In the summer of 2016, the hypnotic glowing red Stranger Things font lured fans into every new episode of the Netflix series like it was a chapter in their own personal paperback. Stranger Things’ creators Matt and Ross Duffer collaborated with the creative studio Imaginary Forces on the now-iconic title sequence to make it happen. But Stranger Things logo fanatics might be surprised to know there’s a long history behind the chosen font, and that the title sequence could have looked drastically different.
Here’s the story of the evolution of the Stranger Things font.
Stranger Things Font History
The Stranger Things font name, ITC Benguiat, was created by legendary typographer Ed Benguiat. Although Imaginary Forces originally started their research for the Stranger Things font with more modern typefaces, the creative studio ended up settling on the Art Nouveau-inspired style. Imaginary Forces’ creative director Michelle Dougherty said the Duffers led the creative studio to the retro typeface because it was the same one that covered the Stephen King novels of the era they wanted to evoke.
“It was really surprising that they had such a love for title sequences,” she said about working with the Duffers on the Stranger Things logo. In another nod to the show’s obsession with pop culture of that era, the Duffers looked to Richard Greenberg, who created the ghostly screen title for Alien, another major influence on the series.
But it took more than a few tries. Below, a few fonts that didn’t make the cut.
When you first see the letters drift on screen to the synth sounds of the band Survive, they’re so close up you don’t know the endgame until they finally slide into place. But it wasn’t just about looking cool. Dougherty says the letters were intentionally choreographed to come together like that to mirror the plot.
But in order to make the sweeping movement of the letters work, there were changes. Every last letter in the first visual that creative director Nate Sherman and designer Jacob Boghosian came up with had to be curved so they’d all lock into each other like puzzle pieces. Then they added the double bars and made the S and R bigger, for impact.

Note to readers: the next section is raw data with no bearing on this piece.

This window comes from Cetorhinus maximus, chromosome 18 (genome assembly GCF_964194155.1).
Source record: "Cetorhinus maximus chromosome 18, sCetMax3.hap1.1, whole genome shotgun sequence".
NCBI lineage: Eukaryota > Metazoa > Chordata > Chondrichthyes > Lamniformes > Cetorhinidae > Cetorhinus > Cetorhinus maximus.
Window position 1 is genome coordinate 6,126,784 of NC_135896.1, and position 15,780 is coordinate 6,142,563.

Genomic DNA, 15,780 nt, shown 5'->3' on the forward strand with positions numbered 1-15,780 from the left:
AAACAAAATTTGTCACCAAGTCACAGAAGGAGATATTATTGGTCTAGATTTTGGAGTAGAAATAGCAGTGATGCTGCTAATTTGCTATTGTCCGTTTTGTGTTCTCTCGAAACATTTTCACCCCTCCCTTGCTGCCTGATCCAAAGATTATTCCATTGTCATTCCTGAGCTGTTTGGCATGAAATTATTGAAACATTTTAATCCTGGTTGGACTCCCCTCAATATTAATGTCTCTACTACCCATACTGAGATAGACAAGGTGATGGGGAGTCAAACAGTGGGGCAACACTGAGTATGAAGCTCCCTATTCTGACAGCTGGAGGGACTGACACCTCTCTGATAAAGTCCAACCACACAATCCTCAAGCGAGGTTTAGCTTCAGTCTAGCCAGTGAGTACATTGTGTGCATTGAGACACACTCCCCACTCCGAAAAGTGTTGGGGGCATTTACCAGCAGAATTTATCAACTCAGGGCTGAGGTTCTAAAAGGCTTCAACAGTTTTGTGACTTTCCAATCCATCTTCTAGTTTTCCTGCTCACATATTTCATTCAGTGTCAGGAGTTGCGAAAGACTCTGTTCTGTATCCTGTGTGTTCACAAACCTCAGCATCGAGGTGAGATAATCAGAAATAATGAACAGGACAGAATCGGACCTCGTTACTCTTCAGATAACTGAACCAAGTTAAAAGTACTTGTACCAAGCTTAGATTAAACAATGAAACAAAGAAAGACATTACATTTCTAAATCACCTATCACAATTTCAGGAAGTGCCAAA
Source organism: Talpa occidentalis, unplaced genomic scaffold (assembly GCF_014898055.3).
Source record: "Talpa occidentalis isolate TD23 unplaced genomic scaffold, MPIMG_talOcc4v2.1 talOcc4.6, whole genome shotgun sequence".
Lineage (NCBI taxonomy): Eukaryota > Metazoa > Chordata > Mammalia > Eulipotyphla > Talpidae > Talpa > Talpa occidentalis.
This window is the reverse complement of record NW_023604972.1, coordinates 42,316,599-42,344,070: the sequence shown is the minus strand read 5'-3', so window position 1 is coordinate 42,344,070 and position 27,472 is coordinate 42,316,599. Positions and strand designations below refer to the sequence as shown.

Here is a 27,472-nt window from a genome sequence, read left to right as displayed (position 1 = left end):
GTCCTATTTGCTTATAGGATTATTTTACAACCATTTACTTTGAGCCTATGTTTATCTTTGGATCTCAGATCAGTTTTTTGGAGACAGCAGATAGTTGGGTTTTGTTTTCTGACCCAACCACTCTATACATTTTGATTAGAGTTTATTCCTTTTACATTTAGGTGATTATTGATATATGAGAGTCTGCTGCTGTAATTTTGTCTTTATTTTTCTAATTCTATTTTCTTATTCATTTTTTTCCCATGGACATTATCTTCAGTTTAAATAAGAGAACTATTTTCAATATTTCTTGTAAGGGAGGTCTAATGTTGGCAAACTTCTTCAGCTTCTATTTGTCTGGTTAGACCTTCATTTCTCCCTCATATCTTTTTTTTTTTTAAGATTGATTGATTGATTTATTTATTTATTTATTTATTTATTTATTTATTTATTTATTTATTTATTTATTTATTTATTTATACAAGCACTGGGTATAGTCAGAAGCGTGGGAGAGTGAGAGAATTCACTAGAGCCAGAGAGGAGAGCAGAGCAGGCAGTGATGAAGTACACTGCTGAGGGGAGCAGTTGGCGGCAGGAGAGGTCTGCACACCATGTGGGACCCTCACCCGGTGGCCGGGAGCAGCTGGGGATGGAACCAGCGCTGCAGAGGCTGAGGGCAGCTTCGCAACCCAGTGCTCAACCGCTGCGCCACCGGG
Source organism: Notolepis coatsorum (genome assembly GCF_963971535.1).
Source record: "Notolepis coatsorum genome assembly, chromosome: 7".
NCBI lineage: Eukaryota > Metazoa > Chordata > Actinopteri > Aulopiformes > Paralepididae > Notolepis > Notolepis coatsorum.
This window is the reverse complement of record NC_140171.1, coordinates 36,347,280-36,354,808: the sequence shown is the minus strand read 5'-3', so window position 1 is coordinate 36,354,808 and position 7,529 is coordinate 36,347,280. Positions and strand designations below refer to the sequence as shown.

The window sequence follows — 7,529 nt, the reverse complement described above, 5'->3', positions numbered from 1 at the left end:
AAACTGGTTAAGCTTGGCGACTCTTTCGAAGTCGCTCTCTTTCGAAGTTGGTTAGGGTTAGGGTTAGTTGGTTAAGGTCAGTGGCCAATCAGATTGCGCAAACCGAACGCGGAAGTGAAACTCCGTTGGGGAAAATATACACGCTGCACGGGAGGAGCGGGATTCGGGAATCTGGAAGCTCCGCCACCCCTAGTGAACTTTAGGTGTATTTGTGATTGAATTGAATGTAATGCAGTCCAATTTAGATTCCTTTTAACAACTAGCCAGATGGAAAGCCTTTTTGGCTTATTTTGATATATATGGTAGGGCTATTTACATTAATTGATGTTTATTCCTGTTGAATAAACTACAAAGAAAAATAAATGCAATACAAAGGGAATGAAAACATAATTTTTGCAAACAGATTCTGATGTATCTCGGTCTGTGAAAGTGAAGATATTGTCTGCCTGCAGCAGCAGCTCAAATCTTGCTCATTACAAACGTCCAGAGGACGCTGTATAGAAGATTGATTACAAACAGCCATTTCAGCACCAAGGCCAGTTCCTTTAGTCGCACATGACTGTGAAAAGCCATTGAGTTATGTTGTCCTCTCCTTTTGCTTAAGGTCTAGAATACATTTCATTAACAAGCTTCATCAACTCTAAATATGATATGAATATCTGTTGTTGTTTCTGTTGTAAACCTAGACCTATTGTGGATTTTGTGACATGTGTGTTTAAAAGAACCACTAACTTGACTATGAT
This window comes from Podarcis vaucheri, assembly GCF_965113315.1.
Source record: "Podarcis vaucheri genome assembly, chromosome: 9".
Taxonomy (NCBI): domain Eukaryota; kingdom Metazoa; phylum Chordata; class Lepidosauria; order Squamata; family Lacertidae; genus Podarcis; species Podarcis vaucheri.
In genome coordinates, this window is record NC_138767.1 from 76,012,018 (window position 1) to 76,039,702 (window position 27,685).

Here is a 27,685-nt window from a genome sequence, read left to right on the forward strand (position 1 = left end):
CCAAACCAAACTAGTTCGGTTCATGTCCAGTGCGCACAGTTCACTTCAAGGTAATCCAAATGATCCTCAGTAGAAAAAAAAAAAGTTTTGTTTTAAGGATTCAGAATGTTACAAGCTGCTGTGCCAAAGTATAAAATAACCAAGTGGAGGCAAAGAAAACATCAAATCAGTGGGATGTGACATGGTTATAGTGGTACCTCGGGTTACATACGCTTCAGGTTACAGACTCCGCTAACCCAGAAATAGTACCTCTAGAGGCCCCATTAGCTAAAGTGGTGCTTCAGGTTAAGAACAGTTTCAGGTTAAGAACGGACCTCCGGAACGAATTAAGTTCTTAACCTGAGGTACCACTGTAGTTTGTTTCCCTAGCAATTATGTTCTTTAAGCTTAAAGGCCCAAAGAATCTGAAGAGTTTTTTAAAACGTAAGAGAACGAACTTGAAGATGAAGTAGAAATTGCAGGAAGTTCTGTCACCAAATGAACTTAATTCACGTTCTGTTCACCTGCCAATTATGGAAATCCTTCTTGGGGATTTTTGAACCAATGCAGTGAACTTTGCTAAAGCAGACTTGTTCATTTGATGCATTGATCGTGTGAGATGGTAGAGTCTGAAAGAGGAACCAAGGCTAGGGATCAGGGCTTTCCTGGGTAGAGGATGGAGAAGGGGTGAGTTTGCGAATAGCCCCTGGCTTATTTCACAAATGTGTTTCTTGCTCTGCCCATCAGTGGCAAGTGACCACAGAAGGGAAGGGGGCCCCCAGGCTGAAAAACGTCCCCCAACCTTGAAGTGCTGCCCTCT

Timing was key too. Stranger Things always cuts to the title sequence right after the opening’s most jolting moment for a thoughtful reason. The Duffers figured you deserved a break. “Your body and your eyes wanted this place to rest, so it’s quite genius where they put it,” she said.
Movement and Color
The creative studio also toyed with other ways the title could animate onto the screen. In one discarded version, the Stranger Things logo emerged through static from a television screen. Another take: the letters slotted into place much quicker, but that didn’t make the cut. “The Duffers didn’t really respond to that, and I think it was because it felt too modern,” Dougherty said.
It wasn’t always going to have that red on black dramatic effect either. They tried blue, purple and white before landing on red. “Something about the red felt right to us. It actually raises blood pressure,” Dougherty explained.
If the show’s opener had to be one thing, it was ‘80s enough to hook their target audience. So they created an effect where it looked like light was passing through the film for a pre-digital technology vibe. That meant glitchy.
So if you look closely, you’ll see what Dougherty calls “happy mistakes” like the color pink bleeding through the lettering. “That was the beauty of film then. A human touch that gave it texture,” she said.
Screen title designer Dan Perri, best known for designing screen titles for 1980s Star Wars movies, had helpful feedback. He thought it looked like something you’d see when a movie went with the cheap optical house, and whoever made the sequence would have been fired for it.
It was exactly what Dougherty wanted to hear.
Stranger Things font for Season 2
Dougherty’s team updated the opening titles for the second installment with a striking “2” in the style of sequels of the time. “When the Duffers came to us, they wanted it to feel like Halloween in the 80s,” she said. “Like Jaws 2 and Mad Max 2. They all have that big 2 on there.” But true to vibe of the show, this numeral is formed by beams of light.
Stranger Things Font Generators
It quickly took on a humorous life as people kept busy Strange-ifying anything they wanted with the Nelson Cash Stranger Things font generator, MakeItStranger.
And the show scored superfans in high places. In February, Rhode Island Democrat Rep. David Cicilline showed up to the House Floor with a “Trump Things” poster to argue the world under President Donald Trump was America’s own personal Upside Down, the terrifying parallel universe where a monster traps cute kids on the series.
“We have a President unlike any we have ever known and like Mike, Dustin, Luke and Eleven, we must remain focused on the task at hand and hold this administration accountable so we can escape from our own version of the Upside Down,” he said.
The politician may have warned that Chief Jim Hopper wasn’t coming to save the country, but the actor who plays him did respond.
Dougherty will tell you that witnessing the spread was the highest honor. “Obviously, it was hilarious to see the Congressman. It’s really thrilling to see a piece of design being adopted by humankind into the zeitgeist,” Dougherty said.
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